Large conductance Ca²⁺-activated K⁺ (BK) channels promote secretagogue-induced transition from spiking to bursting in murine anterior pituitary corticotrophs.
Journal of Physiology
Anterior pituitary corticotroph cells are a central component of the hypothalamic-pituitary-adrenal (HPA) axis essential for the neuroendocrine response to stress. Corticotrophs are excitable cells that receive input from two hypothalamic secretagogues, corticotrophin-releasing hormone (CRH) and arginine vasopressin (AVP) to control the release of adrenocorticotrophic hormone (ACTH). Although corticotrophs are spontaneously active and increase in excitability in response to CRH and AVP the patterns of electrical excitability and underlying ionic conductances are poorly understood. In this study, we have used electrophysiological, pharmacological and genetic approaches coupled with mathematical modelling to investigate whether CRH and AVP promote distinct patterns of electrical excitability and to interrogate the role of large conductance calcium- and voltage-activated potassium (BK) channels in spontaneous and secretagogue-induced activity. We reveal that BK channels do not play a significant role in the generation of spontaneous activity but are critical for the transition to bursting in response to CRH. In contrast, AVP promotes an increase in single spike frequency, a mechanism independent of BK channels but dependent on background non-selective conductances. Co-stimulation with CRH and AVP results in complex patterns of excitability including increases in both single spike frequency and bursting. The ability of corticotroph excitability to be differentially regulated by hypothalamic secretagogues provides a mechanism for differential control of corticotroph excitability in response to different stressors.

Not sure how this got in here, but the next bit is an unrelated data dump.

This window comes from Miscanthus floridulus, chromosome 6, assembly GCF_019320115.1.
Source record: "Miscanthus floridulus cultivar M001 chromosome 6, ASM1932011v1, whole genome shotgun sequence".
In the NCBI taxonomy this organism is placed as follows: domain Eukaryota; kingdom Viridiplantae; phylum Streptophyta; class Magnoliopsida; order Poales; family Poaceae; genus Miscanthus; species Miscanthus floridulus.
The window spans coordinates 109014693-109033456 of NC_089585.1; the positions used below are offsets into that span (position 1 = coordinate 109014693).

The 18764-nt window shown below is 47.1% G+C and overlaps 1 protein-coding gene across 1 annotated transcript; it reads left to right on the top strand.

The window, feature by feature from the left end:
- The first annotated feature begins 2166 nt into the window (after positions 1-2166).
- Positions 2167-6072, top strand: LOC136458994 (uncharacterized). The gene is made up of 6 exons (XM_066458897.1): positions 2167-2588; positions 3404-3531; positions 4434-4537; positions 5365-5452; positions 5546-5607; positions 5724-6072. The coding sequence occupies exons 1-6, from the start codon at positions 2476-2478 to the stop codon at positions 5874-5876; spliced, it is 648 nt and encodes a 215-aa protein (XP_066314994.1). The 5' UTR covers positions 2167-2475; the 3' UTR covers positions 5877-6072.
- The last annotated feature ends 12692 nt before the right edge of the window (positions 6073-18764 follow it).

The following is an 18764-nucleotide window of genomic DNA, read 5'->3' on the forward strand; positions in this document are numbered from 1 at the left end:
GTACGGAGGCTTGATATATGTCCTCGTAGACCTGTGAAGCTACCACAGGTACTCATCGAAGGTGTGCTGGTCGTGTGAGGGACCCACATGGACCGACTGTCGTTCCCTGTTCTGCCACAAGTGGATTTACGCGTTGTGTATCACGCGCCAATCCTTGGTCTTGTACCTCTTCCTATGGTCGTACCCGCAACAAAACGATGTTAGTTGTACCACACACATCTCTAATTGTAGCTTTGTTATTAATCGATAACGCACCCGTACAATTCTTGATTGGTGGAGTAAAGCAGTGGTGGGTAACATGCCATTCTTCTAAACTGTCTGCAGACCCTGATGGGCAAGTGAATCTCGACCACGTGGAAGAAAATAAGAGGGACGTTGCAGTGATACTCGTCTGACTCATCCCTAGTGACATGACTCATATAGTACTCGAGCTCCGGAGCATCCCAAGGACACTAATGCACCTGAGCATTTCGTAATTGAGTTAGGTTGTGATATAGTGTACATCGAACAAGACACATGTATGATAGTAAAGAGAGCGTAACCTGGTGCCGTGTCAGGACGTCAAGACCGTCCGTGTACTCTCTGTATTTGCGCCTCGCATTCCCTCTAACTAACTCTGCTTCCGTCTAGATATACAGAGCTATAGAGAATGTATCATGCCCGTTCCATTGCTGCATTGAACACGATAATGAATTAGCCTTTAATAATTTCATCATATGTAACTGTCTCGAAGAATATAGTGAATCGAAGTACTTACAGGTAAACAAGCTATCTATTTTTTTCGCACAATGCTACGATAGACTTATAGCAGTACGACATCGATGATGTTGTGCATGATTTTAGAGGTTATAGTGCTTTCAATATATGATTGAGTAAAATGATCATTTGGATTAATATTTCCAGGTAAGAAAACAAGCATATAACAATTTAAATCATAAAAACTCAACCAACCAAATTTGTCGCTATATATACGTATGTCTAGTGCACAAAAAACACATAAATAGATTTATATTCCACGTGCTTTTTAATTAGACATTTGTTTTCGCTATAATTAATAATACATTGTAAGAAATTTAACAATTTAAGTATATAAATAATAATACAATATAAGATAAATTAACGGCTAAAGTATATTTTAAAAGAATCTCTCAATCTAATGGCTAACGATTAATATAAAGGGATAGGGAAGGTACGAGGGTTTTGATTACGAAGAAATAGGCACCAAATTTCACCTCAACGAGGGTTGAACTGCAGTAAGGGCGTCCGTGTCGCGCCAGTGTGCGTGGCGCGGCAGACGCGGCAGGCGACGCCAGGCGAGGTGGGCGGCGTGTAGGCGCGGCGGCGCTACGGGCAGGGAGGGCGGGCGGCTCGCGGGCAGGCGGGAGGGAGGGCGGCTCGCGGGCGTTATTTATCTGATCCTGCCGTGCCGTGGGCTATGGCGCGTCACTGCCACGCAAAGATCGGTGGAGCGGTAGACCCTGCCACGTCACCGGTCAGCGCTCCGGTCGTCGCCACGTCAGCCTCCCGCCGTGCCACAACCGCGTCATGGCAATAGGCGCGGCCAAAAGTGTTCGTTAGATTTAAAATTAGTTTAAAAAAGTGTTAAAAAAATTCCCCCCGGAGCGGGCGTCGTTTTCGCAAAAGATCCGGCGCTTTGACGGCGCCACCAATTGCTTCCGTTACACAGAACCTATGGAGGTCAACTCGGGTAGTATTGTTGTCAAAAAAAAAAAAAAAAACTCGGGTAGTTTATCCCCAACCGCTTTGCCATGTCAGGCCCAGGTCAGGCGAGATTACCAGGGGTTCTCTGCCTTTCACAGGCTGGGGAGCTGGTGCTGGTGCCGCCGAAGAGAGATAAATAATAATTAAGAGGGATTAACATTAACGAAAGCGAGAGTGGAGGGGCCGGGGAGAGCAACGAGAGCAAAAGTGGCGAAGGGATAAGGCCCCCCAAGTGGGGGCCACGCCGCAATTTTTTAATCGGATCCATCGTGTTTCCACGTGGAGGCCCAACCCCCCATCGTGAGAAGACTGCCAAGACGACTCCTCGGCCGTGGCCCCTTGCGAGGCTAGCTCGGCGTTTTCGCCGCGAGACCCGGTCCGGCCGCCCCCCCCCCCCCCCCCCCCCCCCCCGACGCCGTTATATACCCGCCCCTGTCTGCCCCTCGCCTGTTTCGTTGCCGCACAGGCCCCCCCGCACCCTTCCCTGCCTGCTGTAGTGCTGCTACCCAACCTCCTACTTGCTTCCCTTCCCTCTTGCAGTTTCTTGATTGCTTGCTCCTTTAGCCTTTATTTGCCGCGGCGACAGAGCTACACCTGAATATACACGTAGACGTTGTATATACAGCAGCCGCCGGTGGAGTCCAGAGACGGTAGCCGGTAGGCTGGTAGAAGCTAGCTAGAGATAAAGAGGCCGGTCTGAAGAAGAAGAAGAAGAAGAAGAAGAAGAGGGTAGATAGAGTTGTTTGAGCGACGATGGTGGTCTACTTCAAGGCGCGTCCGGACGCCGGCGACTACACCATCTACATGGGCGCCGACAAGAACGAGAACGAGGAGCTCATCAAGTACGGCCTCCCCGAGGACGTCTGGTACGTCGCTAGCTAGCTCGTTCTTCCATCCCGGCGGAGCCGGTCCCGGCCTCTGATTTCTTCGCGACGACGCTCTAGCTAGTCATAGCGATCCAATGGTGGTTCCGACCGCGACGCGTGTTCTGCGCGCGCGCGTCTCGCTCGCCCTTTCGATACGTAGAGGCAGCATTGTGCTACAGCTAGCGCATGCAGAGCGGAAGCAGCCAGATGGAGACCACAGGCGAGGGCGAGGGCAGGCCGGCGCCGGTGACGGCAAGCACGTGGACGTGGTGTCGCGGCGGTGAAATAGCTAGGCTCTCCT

P.J.D. was supported by an MRC PhD studentship in the College of Medicine and Veterinary Medicine, University of Edinburgh. Work was supported by grants to M.J.S. and P.R. from the Wellcome Trust (082407), to M.J.S. from MRC (J008893), and to R.B. and J.T. from the National Institutes of Health (DK43200).
This is the final version of the article. Available from Wiley via the DOI in this record.
Journal of Physiology, 2015, Vol. 593, pp. 1197 - 1211
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